How to live with cats in your neighborhood

There is a large stray and feral cat population throughout Lane County.  Eugene Animal Services responds to calls for service regarding free roaming cats who are very sick or injured.  Additionally, we partner with Greenhill Humane Society to help stabilize the current population and stop the reproduction of future cats, through the Cat Program and Trap Neuter Return.   

Trap Neuter Return (TNR). This nationally recognized model has been shown to be the most effective, humane and collaborative way for communities to coexist with cats.  Cats are humanely trapped, sterilized, ear-tipped (the universal sign that a cat is a part of a TNR program) and then returned to the same area.  Greenhill Humane Society’s TNR program is offered free to any feral, stray or free-roaming cat in Lane County.  For more  information visit this link or call 541.689.1503 ext. 140 to make an appointment.   

It is illegal to trap and relocate unwanted cats, nor does it solve the problem.  Not only is it cruel, it only creates opportunity for other cats from the area to appear, creating a viscous cycle also know as the "vacuum effect".  The TNR model stabilizes current cat colonies and prevents them from reproducing.  It is also known to lessen or stop nuisance behavior such as spraying or aggression towards other animals.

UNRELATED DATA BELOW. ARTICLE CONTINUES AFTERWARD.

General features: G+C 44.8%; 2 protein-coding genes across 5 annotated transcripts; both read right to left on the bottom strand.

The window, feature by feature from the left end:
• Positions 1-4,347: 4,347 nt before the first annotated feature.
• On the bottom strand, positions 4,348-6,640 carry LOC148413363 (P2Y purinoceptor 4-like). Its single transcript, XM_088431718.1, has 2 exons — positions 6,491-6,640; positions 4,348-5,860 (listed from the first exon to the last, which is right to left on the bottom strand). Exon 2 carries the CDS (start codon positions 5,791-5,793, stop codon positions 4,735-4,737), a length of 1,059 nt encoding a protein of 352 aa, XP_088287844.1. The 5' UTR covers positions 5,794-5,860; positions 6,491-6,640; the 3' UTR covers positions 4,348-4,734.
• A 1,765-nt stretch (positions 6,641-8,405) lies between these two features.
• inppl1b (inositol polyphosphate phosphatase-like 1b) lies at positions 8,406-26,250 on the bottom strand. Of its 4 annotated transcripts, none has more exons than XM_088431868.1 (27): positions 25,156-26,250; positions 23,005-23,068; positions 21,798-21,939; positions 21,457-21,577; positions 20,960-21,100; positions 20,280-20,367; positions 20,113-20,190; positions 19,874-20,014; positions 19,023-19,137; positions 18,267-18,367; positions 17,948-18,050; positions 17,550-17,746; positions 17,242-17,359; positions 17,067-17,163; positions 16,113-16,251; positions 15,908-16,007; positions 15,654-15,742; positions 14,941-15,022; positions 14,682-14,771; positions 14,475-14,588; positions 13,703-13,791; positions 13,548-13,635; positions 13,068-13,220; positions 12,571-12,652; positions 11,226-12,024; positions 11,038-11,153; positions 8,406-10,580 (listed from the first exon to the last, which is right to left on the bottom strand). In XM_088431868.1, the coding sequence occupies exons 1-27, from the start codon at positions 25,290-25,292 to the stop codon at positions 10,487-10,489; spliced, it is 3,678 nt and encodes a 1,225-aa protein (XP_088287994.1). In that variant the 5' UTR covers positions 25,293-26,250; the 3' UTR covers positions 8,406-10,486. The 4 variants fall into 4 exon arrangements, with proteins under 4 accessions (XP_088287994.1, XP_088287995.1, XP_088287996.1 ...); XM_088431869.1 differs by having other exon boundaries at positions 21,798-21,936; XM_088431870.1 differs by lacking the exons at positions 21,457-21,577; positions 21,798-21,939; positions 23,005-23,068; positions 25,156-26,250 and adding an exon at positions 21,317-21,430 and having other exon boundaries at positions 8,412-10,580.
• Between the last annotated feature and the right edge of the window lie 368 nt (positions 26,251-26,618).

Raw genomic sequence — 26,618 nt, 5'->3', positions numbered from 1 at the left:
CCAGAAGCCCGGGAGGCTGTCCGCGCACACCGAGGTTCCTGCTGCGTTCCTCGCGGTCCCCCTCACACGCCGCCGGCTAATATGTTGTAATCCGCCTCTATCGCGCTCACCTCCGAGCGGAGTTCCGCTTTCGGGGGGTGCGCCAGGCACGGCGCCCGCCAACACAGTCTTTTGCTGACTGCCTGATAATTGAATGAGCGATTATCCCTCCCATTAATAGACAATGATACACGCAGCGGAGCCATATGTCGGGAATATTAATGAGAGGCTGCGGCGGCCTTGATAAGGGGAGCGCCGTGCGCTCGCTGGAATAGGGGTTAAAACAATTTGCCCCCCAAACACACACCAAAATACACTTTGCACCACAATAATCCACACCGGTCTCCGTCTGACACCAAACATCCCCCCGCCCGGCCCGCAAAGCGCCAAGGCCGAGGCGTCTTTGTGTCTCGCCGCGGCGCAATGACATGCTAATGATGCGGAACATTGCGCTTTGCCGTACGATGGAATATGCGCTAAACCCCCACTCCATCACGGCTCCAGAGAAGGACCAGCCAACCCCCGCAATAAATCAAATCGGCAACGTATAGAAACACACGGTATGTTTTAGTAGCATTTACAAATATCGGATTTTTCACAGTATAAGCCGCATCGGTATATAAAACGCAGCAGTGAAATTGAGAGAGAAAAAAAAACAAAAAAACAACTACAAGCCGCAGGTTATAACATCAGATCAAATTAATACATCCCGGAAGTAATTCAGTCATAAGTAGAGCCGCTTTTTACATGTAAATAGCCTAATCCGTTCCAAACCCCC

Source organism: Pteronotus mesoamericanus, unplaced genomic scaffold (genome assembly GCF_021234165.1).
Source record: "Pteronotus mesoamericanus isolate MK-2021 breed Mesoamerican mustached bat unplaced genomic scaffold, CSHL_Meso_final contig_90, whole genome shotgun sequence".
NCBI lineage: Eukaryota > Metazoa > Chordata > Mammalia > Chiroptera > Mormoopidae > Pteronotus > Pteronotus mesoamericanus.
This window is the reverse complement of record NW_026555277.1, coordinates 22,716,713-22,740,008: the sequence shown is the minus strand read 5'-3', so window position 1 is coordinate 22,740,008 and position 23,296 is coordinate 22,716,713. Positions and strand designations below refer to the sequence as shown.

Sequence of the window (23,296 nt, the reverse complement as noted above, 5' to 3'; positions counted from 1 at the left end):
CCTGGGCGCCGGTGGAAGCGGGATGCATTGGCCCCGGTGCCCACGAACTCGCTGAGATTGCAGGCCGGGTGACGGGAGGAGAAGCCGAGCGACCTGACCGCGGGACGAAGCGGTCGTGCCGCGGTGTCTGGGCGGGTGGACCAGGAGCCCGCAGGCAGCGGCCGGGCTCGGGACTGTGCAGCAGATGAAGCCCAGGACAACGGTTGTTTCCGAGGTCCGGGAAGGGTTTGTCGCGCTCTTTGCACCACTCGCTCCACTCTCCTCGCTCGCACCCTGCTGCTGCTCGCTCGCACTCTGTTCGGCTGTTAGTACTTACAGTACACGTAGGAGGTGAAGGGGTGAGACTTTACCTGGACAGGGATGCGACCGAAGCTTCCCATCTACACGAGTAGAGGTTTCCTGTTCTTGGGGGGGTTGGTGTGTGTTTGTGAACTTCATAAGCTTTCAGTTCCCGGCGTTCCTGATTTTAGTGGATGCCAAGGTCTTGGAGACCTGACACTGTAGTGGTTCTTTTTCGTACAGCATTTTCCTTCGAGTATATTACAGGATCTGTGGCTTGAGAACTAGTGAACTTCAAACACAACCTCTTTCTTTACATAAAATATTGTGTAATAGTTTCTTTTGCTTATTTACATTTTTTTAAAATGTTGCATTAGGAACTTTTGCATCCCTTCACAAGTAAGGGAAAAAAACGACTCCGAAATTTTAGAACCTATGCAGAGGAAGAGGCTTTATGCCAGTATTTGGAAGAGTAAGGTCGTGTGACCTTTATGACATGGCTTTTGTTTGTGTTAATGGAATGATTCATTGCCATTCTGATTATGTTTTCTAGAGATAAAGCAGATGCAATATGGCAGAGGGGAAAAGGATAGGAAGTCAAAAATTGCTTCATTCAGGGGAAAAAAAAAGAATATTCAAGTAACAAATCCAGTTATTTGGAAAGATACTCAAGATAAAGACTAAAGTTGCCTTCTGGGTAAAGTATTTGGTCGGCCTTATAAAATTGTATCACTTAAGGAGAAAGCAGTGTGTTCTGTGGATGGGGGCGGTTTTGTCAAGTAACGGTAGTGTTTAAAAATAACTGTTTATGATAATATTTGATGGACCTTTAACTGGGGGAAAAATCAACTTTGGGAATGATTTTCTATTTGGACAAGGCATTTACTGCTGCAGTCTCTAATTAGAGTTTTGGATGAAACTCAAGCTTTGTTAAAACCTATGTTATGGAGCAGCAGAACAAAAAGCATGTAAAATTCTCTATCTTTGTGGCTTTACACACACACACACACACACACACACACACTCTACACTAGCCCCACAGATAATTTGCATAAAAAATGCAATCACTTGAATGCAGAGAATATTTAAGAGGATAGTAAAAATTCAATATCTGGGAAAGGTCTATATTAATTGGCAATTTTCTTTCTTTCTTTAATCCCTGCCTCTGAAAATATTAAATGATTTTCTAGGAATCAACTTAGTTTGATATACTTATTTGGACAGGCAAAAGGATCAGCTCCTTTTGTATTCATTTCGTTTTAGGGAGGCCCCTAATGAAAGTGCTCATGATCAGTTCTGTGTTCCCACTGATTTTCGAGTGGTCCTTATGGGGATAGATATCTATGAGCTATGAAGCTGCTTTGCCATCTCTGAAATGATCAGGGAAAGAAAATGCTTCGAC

Tips on living with cats in your neighborhood 

Put out fragrances that deter cats.  Scatter fresh orange or lemon peels, wet coffee gourds or metal pans filled with vinegar to deter cats.  Talk to your lawn and garden store about other humane options to deter unwanted animals from your yard.  

Get a Cat Scat Mat. A non chemical cat deterrent consisting of plastic mats that are cut into smaller pieces and pressed into the soil.  The mats are flexible plastic spikes that are harmless to cats and other animals but discourage digging.

Get motion-activated sprinklers.

Keep trash secure with a tight lid.  Exposed trash will attract cats, as well as wildlife.  Also, do not leave food outside for your pets, it will attract cats and wildlife.  

Block gaps in the foundation of your home, sheds and any outbuilding.  

Talk to your neighbors.  You may determine the cat is a pet and talk to their owner about the issues you’re having.  


For more information on feral cats and the effectiveness of the Trap Neuter Return model, visit the Feral Cat Coalition of Oregon.




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1. What is the cities ordinance for barking dogs?
2. How to live with cats in your neighborhood
3. What can I do about injured or nuisance wildlife?
4. What am I required to do if I find a dog?
5. What animals are approved inside city limits?
6. What should I do if my pet is missing?
7. Where do I report an animal bite?